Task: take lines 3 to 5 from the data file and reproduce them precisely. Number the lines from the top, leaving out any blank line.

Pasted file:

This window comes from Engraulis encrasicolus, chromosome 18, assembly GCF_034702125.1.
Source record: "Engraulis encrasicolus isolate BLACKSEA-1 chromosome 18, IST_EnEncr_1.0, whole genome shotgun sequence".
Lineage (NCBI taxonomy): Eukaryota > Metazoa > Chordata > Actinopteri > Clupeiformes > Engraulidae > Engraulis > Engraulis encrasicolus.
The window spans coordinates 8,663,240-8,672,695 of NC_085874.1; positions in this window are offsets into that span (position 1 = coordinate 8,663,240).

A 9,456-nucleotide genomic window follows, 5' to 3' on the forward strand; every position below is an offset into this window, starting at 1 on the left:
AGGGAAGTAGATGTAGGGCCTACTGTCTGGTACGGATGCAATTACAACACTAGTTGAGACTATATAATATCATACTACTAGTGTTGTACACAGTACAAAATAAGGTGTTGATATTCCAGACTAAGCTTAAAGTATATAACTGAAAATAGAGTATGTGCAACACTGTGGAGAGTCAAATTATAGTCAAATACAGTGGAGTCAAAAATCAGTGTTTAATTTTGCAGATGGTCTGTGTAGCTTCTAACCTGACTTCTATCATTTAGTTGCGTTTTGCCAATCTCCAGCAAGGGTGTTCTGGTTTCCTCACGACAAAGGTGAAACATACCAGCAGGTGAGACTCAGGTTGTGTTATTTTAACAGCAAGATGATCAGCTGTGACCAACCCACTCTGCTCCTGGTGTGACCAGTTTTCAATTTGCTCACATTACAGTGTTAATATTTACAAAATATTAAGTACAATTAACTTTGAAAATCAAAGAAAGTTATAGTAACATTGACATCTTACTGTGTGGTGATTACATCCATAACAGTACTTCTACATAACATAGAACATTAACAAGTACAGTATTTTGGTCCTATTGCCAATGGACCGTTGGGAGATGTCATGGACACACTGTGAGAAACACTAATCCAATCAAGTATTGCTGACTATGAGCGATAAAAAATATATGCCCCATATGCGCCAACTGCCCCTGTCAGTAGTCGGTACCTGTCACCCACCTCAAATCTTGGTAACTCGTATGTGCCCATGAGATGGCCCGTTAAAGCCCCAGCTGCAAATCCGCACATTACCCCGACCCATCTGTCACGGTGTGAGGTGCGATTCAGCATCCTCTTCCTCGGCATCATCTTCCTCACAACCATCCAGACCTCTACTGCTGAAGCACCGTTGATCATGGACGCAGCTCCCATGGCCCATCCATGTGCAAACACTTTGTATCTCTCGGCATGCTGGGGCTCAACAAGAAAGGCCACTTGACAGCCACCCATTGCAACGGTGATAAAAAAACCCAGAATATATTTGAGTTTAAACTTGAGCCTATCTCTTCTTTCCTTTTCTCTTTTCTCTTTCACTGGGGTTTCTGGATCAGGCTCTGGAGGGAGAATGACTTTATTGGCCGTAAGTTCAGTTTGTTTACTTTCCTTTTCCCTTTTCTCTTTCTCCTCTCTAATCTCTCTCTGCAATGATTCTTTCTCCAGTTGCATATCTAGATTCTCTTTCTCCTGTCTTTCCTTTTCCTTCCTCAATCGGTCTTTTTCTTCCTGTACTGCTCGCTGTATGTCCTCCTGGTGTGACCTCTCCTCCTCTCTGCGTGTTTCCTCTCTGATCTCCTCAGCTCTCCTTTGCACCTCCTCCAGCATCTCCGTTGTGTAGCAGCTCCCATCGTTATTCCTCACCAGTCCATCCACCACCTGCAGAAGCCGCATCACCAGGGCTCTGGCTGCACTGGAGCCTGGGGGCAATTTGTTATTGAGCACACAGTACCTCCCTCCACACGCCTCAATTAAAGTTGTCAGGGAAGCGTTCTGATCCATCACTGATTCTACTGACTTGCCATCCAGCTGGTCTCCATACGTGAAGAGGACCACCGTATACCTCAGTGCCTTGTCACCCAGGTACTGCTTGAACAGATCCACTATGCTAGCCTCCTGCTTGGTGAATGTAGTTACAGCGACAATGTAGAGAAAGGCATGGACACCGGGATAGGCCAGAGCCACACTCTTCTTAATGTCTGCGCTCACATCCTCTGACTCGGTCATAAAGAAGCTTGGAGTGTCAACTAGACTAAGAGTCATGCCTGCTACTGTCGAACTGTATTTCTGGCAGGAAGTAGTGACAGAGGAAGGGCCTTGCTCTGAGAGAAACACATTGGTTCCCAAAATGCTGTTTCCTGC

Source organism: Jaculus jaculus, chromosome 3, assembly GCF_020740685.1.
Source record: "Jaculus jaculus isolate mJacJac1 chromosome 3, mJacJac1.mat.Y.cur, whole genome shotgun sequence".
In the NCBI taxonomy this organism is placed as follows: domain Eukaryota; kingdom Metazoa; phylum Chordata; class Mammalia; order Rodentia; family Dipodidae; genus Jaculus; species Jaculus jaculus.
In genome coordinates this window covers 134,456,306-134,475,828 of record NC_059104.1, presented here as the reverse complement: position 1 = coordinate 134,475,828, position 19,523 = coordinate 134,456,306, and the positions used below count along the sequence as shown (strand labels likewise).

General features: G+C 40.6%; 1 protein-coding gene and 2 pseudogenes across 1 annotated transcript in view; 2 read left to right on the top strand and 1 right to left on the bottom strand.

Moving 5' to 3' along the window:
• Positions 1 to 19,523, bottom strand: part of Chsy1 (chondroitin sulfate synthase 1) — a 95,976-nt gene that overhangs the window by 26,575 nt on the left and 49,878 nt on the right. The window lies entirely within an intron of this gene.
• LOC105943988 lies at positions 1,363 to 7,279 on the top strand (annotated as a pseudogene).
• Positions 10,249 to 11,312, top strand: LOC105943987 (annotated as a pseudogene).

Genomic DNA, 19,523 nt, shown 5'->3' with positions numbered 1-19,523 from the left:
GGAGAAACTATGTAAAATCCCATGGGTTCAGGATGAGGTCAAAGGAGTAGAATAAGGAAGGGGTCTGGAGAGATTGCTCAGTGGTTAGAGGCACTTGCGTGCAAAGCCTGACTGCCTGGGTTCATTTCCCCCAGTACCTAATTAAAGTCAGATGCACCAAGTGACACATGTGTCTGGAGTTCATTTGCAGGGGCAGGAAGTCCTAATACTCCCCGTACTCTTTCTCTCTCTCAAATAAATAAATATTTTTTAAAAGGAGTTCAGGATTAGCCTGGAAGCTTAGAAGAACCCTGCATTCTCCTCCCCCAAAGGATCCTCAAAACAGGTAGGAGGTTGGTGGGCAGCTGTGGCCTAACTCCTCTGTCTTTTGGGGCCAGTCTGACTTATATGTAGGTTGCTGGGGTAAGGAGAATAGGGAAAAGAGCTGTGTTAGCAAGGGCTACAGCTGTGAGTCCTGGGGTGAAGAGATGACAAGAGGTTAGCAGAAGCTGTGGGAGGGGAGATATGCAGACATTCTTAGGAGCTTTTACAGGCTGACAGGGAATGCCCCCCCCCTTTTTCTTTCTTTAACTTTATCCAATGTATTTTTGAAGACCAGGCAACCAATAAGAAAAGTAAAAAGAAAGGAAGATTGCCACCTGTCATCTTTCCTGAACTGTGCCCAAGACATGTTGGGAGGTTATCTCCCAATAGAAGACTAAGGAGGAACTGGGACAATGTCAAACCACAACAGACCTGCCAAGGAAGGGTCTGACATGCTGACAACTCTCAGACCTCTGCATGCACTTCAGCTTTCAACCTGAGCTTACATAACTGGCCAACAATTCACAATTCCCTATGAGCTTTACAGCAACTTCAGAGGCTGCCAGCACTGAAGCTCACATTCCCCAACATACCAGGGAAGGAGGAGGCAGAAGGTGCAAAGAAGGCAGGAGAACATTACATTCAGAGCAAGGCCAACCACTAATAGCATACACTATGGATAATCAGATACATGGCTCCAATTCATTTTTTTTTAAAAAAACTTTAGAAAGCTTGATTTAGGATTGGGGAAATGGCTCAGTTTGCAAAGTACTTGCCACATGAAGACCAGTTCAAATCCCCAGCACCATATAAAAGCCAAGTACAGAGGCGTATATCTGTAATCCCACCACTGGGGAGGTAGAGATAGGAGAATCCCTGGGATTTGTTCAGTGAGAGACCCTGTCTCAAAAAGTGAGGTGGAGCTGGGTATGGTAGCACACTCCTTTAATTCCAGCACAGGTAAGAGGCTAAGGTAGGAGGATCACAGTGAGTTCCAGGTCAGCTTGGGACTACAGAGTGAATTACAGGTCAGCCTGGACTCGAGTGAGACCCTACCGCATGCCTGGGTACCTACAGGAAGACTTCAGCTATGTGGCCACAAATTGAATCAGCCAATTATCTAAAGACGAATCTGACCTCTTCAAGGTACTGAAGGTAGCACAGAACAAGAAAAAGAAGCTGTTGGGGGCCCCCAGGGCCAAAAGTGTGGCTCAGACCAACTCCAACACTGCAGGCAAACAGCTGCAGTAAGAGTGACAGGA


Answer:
Lineage (NCBI taxonomy): Eukaryota > Metazoa > Chordata > Actinopteri > Clupeiformes > Engraulidae > Engraulis > Engraulis encrasicolus.
The window spans coordinates 8,663,240-8,672,695 of NC_085874.1; positions in this window are offsets into that span (position 1 = coordinate 8,663,240).

A 9,456-nucleotide genomic window follows, 5' to 3' on the forward strand; every position below is an offset into this window, starting at 1 on the left: